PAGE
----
Air Capital Insider

Spy plane crew to tell tales for fundraiser

The SR-71, unofficially known as the “Blackbird,” is a long-range, advanced strategic reconnaissance aircraft developed from the Lockheed A-12 and YF-12A aircraft.
The SR-71, unofficially known as the “Blackbird,” is a long-range, advanced strategic reconnaissance aircraft developed from the Lockheed A-12 and YF-12A aircraft. File photo

Wings of Hope for Pancreatic Cancer Research will honor three Wichitans who died from the disease.

The Colorado-based foundation’s Saturday night fundraiser – which will include a presentation by a former SR-71 Blackbird crew – will recognize long-time area business consultant Ken Lerman, Bombardier chief test pilot Pete Reynolds and Gayle Johnson, wife of former Cessna Aircraft Co. president Charlie Johnson.

All three died from pancreatic cancer in 2014.

“We were all good friends,” said Charlie Johnson, who now lives in Denver. “That’s the thing that’s so disconcerting about this (pancreatic cancer).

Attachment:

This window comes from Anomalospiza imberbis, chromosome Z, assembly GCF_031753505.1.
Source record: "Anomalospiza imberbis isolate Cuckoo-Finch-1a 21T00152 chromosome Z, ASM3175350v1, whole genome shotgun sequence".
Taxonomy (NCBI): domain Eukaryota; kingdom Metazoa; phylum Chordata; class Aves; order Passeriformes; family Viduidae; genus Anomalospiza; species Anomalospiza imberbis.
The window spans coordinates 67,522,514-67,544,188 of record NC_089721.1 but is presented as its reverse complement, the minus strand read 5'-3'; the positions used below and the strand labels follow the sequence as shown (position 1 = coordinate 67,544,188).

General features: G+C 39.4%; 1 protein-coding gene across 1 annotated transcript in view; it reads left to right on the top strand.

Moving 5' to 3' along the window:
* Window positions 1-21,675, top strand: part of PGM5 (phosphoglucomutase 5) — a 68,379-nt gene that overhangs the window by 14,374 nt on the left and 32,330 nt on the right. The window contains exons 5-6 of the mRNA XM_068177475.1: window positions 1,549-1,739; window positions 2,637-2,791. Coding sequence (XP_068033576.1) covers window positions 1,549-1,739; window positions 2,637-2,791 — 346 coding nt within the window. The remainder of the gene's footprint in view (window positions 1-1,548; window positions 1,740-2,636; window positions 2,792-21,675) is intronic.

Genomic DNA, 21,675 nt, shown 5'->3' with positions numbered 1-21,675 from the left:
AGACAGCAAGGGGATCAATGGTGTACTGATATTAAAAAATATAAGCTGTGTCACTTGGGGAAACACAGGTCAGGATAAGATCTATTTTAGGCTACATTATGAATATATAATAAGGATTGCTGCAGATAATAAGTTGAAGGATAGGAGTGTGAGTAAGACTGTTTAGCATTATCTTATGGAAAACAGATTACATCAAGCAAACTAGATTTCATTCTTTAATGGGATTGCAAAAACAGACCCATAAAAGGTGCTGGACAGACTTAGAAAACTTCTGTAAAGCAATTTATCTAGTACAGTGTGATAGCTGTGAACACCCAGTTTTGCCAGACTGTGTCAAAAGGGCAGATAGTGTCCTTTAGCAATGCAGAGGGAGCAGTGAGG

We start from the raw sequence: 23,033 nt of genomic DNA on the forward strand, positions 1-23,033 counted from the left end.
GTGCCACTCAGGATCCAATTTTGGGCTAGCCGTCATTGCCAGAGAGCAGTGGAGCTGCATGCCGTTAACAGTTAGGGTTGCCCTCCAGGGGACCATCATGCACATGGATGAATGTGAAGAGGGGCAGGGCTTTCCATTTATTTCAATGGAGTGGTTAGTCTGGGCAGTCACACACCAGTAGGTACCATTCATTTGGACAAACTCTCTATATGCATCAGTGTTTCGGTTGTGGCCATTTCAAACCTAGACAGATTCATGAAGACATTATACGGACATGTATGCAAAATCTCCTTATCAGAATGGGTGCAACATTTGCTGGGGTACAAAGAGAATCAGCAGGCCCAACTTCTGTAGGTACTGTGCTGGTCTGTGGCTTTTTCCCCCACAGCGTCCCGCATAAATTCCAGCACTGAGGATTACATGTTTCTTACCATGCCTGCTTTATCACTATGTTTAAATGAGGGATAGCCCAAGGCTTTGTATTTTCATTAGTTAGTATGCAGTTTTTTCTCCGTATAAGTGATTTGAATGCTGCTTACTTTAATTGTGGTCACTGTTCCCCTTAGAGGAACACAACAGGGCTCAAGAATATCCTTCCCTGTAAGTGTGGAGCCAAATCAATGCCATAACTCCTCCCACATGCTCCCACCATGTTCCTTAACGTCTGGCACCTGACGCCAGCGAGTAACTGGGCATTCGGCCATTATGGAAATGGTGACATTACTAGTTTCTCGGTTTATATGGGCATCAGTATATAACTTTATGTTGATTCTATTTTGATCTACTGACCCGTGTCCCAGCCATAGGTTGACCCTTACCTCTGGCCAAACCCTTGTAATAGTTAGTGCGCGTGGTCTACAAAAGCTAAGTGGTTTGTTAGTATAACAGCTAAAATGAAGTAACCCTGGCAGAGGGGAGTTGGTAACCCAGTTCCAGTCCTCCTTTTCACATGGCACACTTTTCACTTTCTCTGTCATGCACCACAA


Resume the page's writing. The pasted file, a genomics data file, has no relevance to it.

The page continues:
“They were all gone within … months of each other.”

Proceeds from the fundraiser, set for 6 p.m. Saturday at the Orpheum Theatre, 200 N. Broadway, will go to fund research into the disease, said Maureen Shul, who established Wings of Hope in 2012 after her mother and brother died of pancreatic cancer.

Shul met the Johnsons after Gayle Johnson was diagnosed with the disease.

“After Gayle’s passing, I told Charlie: ‘I just want to do something for you,’ ” Shul said of her reasons for the Wichita fundraiser.

Shul’s brother Brian is a former SR-71 pilot. He and navigator Walter Watson will discuss their missions flying the world’s highest and fastest reconnaissance jet for the Air Force.

“It’s a tremendous presentation,” said Johnson, who was Cessna’s president and chief operating officer from 1997 to 2003.

Tickets to the event are $50 and can be purchased at the door, online at www.wingsofhopecr.org or by calling 720-733-0491.

Jerry Siebenmark: 316-268-6576, @jsiebenmark

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